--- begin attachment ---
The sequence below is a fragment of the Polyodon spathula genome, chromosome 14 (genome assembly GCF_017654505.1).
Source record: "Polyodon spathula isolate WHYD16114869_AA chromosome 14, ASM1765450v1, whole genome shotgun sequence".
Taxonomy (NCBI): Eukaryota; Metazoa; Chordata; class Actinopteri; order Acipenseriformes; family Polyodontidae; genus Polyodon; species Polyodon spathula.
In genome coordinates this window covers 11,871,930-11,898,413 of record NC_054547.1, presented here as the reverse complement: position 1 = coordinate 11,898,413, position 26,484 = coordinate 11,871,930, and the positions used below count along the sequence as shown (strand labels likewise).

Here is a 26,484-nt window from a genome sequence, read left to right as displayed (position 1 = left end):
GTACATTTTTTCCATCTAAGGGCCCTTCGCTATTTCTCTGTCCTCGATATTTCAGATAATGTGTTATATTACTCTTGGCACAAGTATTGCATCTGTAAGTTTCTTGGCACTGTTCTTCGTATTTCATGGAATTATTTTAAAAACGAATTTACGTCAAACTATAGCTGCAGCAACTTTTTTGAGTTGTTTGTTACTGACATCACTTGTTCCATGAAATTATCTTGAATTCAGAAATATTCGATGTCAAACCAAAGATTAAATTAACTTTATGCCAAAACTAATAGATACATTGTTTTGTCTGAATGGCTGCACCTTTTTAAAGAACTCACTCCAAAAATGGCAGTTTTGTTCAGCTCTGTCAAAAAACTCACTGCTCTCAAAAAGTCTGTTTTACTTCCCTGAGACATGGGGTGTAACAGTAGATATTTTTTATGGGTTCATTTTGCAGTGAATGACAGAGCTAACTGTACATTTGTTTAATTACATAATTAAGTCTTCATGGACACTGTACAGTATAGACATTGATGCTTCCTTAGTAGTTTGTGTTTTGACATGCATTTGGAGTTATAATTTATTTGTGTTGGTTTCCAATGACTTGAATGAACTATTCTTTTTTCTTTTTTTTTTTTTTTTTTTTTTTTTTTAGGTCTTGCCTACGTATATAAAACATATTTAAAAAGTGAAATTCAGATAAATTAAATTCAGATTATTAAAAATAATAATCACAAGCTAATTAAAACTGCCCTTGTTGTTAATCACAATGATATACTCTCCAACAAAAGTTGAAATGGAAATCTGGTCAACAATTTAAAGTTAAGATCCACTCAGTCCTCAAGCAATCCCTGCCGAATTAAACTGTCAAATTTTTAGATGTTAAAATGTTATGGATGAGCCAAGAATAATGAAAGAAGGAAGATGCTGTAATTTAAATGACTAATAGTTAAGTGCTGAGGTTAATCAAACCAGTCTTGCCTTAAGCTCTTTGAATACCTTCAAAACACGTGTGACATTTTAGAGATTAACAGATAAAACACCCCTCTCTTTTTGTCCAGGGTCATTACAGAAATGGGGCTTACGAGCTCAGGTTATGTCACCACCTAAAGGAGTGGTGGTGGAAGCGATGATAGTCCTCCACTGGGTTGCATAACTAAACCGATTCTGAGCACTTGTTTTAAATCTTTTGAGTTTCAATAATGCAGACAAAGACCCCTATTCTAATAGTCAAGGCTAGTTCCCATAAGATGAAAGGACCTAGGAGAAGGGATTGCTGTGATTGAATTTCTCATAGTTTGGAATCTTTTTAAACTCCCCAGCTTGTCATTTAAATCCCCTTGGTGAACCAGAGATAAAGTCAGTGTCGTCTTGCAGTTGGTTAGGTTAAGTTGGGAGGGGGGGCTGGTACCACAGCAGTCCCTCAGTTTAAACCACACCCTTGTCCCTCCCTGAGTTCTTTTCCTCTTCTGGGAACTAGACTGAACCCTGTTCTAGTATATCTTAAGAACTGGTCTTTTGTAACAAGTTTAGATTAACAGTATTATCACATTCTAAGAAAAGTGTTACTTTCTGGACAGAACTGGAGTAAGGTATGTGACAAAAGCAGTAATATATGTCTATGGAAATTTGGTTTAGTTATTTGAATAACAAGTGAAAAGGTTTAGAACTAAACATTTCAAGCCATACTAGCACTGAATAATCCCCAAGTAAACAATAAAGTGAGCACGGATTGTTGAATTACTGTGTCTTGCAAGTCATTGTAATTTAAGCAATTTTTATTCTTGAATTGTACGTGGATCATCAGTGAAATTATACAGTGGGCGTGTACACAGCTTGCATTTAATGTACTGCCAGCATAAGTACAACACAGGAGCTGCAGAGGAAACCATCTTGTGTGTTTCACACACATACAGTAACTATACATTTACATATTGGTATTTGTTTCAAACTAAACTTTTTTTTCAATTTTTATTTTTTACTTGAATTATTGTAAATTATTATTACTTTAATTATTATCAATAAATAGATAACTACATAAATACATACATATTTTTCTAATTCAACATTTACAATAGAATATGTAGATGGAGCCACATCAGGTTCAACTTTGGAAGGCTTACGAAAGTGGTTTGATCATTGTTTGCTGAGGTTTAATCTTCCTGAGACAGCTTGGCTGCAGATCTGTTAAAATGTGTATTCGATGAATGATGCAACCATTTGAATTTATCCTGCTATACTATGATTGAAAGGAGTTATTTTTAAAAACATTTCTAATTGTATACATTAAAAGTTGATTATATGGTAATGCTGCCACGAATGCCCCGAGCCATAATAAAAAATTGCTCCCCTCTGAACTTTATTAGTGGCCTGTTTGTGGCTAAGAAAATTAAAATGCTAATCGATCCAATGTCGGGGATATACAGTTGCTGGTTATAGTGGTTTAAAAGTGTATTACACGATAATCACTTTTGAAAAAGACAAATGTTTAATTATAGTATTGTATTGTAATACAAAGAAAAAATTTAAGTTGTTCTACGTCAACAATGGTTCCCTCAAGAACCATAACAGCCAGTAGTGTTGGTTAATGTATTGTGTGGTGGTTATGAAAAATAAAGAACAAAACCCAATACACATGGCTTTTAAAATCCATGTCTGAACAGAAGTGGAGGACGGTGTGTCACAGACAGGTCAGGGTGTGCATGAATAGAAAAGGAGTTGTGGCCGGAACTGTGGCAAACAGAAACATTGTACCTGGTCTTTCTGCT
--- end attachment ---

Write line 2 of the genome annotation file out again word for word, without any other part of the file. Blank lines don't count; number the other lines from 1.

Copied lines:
Source record: "Polyodon spathula isolate WHYD16114869_AA chromosome 14, ASM1765450v1, whole genome shotgun sequence".